PALO ALTO, Calif. (KRON) — Governor Gavin Newsom is awarding $267 million in new state grant funding to both state and local law enforcement in an effort to combat organized retail crimes.

On Friday at 10 a.m., Newsom is meeting with San Francisco District Attorney Brooke Jenkins, Police Chief Bill Scott and Los Angeles County’s assistant sheriff to discuss the plans behind these funds.

In total the grant is being awarded to 34 police departments, seven sheriff’s offices, one probation department and 13 district attorney’s offices across the state. This money will help crack down on organized retail theft, property crime and car theft among others.

Here are the list of several Bay Area cities who are some of the recipients of the new grant.

  • Campbell
  • Daly City
  • Fremont
  • Newark
  • Palo Alto
  • San Bruno
  • San Francisco
  • San Jose
  • San Ramon
  • Santa Rosa
  • Vacaville

Palo Alto police says it plans to use its $5.1 million dollars for more staff and patrolling along with new electronics, like GPS, to help with criminals who flee the scene.

The application was open to all statewide law enforcement agencies earlier this summer. The City of Oakland, however, is not on the list. According to the NAACP, Oakland city leaders failed to submit a completed application by the deadline.

Leaders of the NAACP issued the following statement that read in part:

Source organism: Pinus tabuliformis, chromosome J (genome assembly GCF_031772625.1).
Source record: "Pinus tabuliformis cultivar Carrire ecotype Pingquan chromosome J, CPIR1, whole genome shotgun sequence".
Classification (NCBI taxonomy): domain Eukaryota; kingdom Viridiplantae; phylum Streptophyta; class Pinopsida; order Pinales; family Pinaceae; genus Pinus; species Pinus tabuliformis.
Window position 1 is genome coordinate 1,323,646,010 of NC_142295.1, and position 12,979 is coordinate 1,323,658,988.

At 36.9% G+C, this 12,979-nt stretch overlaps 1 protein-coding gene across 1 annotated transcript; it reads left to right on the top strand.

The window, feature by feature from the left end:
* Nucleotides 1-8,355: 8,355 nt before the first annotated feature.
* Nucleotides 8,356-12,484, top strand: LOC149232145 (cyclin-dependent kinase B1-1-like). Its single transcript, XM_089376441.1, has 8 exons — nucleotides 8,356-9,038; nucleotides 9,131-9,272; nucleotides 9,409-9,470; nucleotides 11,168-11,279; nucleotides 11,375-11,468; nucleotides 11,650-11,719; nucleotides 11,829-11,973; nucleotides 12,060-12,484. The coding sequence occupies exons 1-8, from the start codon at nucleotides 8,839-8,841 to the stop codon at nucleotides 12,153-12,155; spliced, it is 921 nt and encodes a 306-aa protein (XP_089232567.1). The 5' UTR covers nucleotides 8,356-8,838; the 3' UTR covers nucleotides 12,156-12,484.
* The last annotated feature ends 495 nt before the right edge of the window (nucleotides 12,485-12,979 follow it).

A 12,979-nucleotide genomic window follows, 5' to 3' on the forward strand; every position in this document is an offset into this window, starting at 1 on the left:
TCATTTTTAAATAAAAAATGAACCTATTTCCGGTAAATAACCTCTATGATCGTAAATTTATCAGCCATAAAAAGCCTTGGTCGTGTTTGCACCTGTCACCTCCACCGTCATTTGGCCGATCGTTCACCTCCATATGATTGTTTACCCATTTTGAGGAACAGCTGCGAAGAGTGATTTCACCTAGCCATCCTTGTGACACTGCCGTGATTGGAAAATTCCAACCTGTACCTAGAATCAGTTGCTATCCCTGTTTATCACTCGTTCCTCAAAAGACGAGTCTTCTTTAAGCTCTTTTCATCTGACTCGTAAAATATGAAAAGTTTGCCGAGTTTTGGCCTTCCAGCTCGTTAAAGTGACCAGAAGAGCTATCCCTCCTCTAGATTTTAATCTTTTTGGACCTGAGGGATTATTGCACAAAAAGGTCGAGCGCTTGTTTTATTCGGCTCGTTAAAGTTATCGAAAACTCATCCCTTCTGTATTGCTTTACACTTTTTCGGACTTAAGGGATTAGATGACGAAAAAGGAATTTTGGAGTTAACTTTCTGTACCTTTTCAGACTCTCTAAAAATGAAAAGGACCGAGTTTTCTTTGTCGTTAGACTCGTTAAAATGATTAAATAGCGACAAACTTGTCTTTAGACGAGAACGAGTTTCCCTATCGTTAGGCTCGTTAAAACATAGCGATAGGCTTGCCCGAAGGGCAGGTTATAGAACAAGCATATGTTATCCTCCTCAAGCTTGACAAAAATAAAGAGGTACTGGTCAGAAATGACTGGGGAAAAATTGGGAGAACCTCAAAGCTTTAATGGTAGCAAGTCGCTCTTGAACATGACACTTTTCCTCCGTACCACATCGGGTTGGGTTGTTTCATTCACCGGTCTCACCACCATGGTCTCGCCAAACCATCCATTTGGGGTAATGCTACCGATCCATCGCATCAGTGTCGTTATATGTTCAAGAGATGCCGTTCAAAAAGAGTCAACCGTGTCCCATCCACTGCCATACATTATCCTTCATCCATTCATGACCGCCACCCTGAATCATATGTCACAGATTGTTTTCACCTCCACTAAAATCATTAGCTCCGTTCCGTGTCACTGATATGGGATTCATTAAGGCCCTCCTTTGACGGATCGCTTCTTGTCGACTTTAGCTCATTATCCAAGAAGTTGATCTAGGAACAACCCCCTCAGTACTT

“This is a devastating blow to citizens and small businesses who have been clamoring for crime prevention measures which could have been funded by the millions of dollars in grants offered by the state. This money could have been used for extra police patrols, squad cars, and automated license plate readers to track down suspected perpetrators of crimes.”

The City of Oakland released the following statement to KRON4:

“In early June the City’s Economic & Workforce Development Department (EWDD) staff identified the Governor’s Real Public Safety Plan grant opportunity and collaborated with OPD and community partners to put together an application. OPD and the community partners timely provided their material. Unfortunately EWDD did not timely complete the submission. 

Obviously this outcome is unacceptable. The City and department are reviewing everything that happened to ensure it does not happen again, and will take appropriate action. EWDD leadership is already implementing internal protocol changes to prevent future issues like this one.

For many years the City has had a decentralized approach to the grants process that sometimes produces challenges like this one. Mayor Thao and the City Council recognized this as a systemic problem and in the two-year budget the Council adopted in June, they invested in a new grants position that will help centralize and streamline the City’s grants process, with an eye on specifically preventing future issues like this one. The City Administrator is working with the City’s hiring team to expedite the hire of that position now.

Community safety remains the City’s highest priority, and we are grateful for the many resources our regional and state partners continue to provide.”

These funds will be disbursed over the next three years and will begin starting Oct. 1.